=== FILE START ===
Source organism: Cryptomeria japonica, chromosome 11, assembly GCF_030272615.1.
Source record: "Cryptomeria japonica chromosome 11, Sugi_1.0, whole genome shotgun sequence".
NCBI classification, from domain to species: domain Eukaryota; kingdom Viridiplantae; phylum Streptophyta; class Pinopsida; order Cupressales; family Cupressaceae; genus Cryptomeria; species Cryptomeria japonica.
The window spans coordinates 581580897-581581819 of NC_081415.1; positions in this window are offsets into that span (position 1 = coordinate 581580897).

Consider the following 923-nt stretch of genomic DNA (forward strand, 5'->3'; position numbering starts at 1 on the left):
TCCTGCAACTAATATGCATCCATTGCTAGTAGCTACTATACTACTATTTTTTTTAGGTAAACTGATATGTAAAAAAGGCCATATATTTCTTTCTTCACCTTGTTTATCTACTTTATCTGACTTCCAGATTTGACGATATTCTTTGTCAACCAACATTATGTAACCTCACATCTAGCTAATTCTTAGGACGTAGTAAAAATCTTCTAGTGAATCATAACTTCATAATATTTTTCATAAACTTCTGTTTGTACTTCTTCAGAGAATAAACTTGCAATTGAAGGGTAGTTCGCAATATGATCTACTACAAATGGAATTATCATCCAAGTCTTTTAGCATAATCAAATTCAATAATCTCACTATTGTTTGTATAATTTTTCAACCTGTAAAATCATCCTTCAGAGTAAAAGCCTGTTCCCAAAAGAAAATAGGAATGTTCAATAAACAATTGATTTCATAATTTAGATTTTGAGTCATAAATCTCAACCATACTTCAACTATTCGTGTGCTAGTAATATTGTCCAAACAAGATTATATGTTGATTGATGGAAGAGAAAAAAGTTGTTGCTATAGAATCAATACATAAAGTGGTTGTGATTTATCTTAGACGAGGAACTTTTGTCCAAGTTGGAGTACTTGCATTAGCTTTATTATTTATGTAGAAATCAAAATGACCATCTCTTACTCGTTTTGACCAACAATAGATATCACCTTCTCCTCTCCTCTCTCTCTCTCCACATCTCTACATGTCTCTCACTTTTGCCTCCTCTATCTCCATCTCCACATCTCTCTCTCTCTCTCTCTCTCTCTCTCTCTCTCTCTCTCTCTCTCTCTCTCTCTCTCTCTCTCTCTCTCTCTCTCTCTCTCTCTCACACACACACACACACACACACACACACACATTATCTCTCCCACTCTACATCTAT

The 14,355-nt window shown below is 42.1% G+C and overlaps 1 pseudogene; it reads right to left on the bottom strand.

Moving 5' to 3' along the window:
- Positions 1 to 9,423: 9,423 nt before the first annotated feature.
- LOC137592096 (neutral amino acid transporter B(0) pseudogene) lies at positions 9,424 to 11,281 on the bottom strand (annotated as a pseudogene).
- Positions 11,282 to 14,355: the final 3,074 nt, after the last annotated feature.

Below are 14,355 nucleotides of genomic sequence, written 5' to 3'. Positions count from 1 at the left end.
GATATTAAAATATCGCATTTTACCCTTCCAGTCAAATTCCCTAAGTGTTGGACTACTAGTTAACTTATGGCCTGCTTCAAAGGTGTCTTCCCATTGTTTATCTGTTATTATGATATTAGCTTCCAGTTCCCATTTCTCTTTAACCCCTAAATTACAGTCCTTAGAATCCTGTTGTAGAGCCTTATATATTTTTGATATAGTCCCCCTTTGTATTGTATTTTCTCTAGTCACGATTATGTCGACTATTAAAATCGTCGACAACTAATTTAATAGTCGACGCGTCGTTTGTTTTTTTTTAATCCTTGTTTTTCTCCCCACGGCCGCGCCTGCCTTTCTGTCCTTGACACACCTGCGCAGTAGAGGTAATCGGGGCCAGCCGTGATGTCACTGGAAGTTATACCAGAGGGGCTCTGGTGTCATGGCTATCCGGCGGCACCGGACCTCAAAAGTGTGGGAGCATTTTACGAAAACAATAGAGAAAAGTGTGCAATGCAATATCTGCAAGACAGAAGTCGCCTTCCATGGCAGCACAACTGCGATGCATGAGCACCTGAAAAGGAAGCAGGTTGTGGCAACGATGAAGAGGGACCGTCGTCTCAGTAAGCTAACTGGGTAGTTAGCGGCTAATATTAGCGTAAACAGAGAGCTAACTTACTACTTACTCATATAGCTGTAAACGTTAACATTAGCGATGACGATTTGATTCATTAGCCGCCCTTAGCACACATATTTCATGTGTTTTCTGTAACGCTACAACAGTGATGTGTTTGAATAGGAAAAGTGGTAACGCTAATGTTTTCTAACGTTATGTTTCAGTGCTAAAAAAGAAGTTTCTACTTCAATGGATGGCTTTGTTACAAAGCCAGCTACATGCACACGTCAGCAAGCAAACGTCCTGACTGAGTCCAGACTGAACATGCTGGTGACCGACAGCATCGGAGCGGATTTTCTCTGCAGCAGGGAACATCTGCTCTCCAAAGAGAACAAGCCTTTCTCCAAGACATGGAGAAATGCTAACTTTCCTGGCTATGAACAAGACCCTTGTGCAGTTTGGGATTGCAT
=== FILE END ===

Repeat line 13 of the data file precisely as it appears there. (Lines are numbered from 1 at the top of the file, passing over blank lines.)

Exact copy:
GATATTAAAATATCGCATTTTACCCTTCCAGTCAAATTCCCTAAGTGTTGGACTACTAGTTAACTTATGGCCTGCTTCAAAGGTGTCTTCCCATTGTTTATCTGTTATTATGATATTAGCTTCCAGTTCCCATTTCTCTTTAACCCCTAAATTACAGTCCTTAGAATCCTGTTGTAGAGCCTTATATATTTTTGATATAGTCCCCCTTTGTATTGTATTTTCTCTAGTCACGATTATGTCGACTATTAAAATCGTCGACAACTAATTTAATAGTCGACGCGTCGTTTGTTTTTTTTTAATCCTTGTTTTTCTCCCCACGGCCGCGCCTGCCTTTCTGTCCTTGACACACCTGCGCAGTAGAGGTAATCGGGGCCAGCCGTGATGTCACTGGAAGTTATACCAGAGGGGCTCTGGTGTCATGGCTATCCGGCGGCACCGGACCTCAAAAGTGTGGGAGCATTTTACGAAAACAATAGAGAAAAGTGTGCAATGCAATATCTGCAAGACAGAAGTCGCCTTCCATGGCAGCACAACTGCGATGCATGAGCACCTGAAAAGGAAGCAGGTTGTGGCAACGATGAAGAGGGACCGTCGTCTCAGTAAGCTAACTGGGTAGTTAGCGGCTAATATTAGCGTAAACAGAGAGCTAACTTACTACTTACTCATATAGCTGTAAACGTTAACATTAGCGATGACGATTTGATTCATTAGCCGCCCTTAGCACACATATTTCATGTGTTTTCTGTAACGCTACAACAGTGATGTGTTTGAATAGGAAAAGTGGTAACGCTAATGTTTTCTAACGTTATGTTTCAGTGCTAAAAAAGAAGTTTCTACTTCAATGGATGGCTTTGTTACAAAGCCAGCTACATGCACACGTCAGCAAGCAAACGTCCTGACTGAGTCCAGACTGAACATGCTGGTGACCGACAGCATCGGAGCGGATTTTCTCTGCAGCAGGGAACATCTGCTCTCCAAAGAGAACAAGCCTTTCTCCAAGACATGGAGAAATGCTAACTTTCCTGGCTATGAACAAGACCCTTGTGCAGTTTGGGATTGCAT